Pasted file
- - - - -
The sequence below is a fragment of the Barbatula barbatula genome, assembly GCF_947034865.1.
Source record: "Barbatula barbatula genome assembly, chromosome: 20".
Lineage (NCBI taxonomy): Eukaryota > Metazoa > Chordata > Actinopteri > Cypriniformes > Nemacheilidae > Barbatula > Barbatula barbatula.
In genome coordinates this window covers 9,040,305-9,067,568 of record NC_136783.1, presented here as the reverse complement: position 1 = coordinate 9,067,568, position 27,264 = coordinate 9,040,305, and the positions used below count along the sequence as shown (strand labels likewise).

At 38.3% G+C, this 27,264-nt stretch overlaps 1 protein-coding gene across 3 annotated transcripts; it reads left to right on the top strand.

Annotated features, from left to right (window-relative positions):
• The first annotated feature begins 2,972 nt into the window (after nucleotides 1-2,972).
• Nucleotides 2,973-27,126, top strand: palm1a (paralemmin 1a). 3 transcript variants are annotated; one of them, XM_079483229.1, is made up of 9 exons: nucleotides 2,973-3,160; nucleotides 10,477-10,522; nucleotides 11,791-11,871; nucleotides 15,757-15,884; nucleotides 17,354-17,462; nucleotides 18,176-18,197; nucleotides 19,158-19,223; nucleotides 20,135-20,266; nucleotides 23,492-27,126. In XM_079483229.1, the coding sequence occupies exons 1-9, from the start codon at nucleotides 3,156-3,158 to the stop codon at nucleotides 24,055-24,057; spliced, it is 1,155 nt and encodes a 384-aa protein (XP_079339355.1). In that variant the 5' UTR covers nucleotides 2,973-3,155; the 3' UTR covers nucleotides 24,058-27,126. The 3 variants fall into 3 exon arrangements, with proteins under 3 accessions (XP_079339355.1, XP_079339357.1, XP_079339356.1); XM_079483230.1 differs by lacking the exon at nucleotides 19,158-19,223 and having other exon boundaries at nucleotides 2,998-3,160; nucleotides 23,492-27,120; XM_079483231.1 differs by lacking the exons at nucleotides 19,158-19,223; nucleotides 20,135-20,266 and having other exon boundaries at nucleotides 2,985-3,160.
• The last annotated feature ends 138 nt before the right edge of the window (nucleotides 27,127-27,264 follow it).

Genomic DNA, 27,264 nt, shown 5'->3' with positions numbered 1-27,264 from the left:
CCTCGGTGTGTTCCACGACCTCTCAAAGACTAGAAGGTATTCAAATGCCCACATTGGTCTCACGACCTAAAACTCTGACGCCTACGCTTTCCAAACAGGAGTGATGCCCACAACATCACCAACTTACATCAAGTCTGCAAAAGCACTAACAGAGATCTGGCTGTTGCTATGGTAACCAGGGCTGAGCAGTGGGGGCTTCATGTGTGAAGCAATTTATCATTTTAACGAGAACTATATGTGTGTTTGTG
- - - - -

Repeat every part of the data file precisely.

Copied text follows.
The sequence below is a fragment of the Barbatula barbatula genome, assembly GCF_947034865.1.
Source record: "Barbatula barbatula genome assembly, chromosome: 20".
Lineage (NCBI taxonomy): Eukaryota > Metazoa > Chordata > Actinopteri > Cypriniformes > Nemacheilidae > Barbatula > Barbatula barbatula.
In genome coordinates this window covers 9,040,305-9,067,568 of record NC_136783.1, presented here as the reverse complement: position 1 = coordinate 9,067,568, position 27,264 = coordinate 9,040,305, and the positions used below count along the sequence as shown (strand labels likewise).

At 38.3% G+C, this 27,264-nt stretch overlaps 1 protein-coding gene across 3 annotated transcripts; it reads left to right on the top strand.

Annotated features, from left to right (window-relative positions):
• The first annotated feature begins 2,972 nt into the window (after nucleotides 1-2,972).
• Nucleotides 2,973-27,126, top strand: palm1a (paralemmin 1a). 3 transcript variants are annotated; one of them, XM_079483229.1, is made up of 9 exons: nucleotides 2,973-3,160; nucleotides 10,477-10,522; nucleotides 11,791-11,871; nucleotides 15,757-15,884; nucleotides 17,354-17,462; nucleotides 18,176-18,197; nucleotides 19,158-19,223; nucleotides 20,135-20,266; nucleotides 23,492-27,126. In XM_079483229.1, the coding sequence occupies exons 1-9, from the start codon at nucleotides 3,156-3,158 to the stop codon at nucleotides 24,055-24,057; spliced, it is 1,155 nt and encodes a 384-aa protein (XP_079339355.1). In that variant the 5' UTR covers nucleotides 2,973-3,155; the 3' UTR covers nucleotides 24,058-27,126. The 3 variants fall into 3 exon arrangements, with proteins under 3 accessions (XP_079339355.1, XP_079339357.1, XP_079339356.1); XM_079483230.1 differs by lacking the exon at nucleotides 19,158-19,223 and having other exon boundaries at nucleotides 2,998-3,160; nucleotides 23,492-27,120; XM_079483231.1 differs by lacking the exons at nucleotides 19,158-19,223; nucleotides 20,135-20,266 and having other exon boundaries at nucleotides 2,985-3,160.
• The last annotated feature ends 138 nt before the right edge of the window (nucleotides 27,127-27,264 follow it).

Genomic DNA, 27,264 nt, shown 5'->3' with positions numbered 1-27,264 from the left:
CCTCGGTGTGTTCCACGACCTCTCAAAGACTAGAAGGTATTCAAATGCCCACATTGGTCTCACGACCTAAAACTCTGACGCCTACGCTTTCCAAACAGGAGTGATGCCCACAACATCACCAACTTACATCAAGTCTGCAAAAGCACTAACAGAGATCTGGCTGTTGCTATGGTAACCAGGGCTGAGCAGTGGGGGCTTCATGTGTGAAGCAATTTATCATTTTAACGAGAACTATATGTGTGTTTGTG